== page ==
Childhood a time of innocence

What are the memories that you associate with school? I guess, in particular, what are the memories you associate with elementary school? The high school where I teach has recently relocated across town, in order to be nearer to our elementary campus. This presents a chance to be near a world which I have only seen through the eyes of my grandkids, and which is very different than the high school world in which I daily move.

OK, well, I was an elementary age child. But that was a long time ago.

The memories which my encounter with this age group, in a school setting, bring back are far different than the ones which they are making- and yet somehow not so different.

Kindergarten, first grade, and Pre-K (yes, we have Pre-K right on site at our school) were a time of wide-eyed innocence. It should be so, for small children. My heart wrenches when I confront the fact that there are kids of this age who have been forced to lose their innocence, who have seen and heard things which will remain in their hearts and minds forever.

The battle cry of third and fourth grade is still, “That’s not fair!” This fits right in with what we learn in Ed. Psych. class: that, developmentally, children of this age are developing a sense of justice, of what is right by the rules and what is wrong by the rules. Since this is the age that Mikayla is, it follows that I hear this particular chorus with some frequency.

Later, we learn that fair is not always just, and that in our world, some do not play by the rules, and sometimes those ones get ahead. Still, can you imagine the effect on the growth of the child who does not learn these basic expectations of fair play, who never hears or sees consequences or rewards ? Perhaps it is such persons who populate our jails and prisons.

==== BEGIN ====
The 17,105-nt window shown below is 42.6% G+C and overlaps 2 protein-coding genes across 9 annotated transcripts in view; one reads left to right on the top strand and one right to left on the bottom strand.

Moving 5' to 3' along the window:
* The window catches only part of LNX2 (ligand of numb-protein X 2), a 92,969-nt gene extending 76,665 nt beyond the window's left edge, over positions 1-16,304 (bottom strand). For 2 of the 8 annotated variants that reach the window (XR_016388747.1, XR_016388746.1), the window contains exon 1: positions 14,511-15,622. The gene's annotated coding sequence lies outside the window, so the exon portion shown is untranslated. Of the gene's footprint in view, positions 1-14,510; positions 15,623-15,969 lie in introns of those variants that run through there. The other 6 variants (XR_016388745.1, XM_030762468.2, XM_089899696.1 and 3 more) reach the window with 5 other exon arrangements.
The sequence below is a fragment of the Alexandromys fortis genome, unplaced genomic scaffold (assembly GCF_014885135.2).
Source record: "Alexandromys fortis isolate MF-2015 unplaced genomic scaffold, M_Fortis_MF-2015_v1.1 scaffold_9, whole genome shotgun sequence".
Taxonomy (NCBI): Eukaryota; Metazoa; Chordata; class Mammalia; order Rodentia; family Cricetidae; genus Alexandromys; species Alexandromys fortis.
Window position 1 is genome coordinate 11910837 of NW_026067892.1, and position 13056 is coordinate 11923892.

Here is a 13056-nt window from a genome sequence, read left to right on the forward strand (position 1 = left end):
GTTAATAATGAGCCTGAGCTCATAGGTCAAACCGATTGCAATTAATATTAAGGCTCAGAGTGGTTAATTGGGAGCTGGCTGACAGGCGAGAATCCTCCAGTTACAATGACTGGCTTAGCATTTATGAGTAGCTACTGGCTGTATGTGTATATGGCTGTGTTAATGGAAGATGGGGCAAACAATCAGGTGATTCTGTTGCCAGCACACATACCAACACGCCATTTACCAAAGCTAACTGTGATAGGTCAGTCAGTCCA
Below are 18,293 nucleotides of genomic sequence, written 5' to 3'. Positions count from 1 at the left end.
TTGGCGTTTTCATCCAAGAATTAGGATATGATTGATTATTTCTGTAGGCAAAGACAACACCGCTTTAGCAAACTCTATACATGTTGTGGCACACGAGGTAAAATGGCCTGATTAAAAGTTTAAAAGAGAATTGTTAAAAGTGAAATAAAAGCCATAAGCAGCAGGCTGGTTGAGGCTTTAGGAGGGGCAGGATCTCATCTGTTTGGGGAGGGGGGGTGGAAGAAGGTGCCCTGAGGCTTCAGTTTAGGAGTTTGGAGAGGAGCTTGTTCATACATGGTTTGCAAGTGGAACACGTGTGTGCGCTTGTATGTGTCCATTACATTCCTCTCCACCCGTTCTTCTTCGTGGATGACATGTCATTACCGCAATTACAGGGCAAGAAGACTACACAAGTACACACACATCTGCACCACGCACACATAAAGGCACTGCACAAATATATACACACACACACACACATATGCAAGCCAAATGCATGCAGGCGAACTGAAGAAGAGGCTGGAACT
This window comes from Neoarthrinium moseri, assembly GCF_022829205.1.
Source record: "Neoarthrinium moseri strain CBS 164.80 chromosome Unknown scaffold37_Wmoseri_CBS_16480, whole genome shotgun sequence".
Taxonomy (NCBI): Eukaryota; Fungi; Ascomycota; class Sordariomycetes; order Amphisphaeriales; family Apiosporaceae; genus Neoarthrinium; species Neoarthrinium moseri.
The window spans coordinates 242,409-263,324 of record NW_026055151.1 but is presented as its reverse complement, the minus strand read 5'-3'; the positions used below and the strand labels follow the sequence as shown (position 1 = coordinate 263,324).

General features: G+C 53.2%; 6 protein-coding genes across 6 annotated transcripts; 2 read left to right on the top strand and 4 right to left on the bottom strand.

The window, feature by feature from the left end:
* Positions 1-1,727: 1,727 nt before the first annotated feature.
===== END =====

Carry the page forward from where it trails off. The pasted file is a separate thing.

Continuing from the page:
There are tons and tons of reasons, sociological and biological, why middle school children are the way they are. This is beginning to move into the age group I am most comfortable with, yet I realize that it is in the pre teen and early teen years that many parents wonder if perhaps someone has taken their child and replaced him or her with a clone. The changes of adolescence are beginning to stir.

This column began by asking you how much you remember, and what associations you have, with elementary school. I’d be remiss, though, if I didn’t mention that one of the reasons I personally enjoy working with teenagers is that, right or wrong, you can generally reason with them. They may not like the line of reasoning, and they may rebel at what is going on, but they are generally capable of following a line of thought and drawing some conclusions.

The styles, trappings and vernacular are different than they were in the time when you grew up, when I grew up, even than they were ten years ago. But, every time you pass a bus full of kids, remember that you had, at their age, far more commonalities than differences with them.

Clyde Davis is a Presbyterian pastor and teacher at Clovis Christian High School. He can be contacted at:

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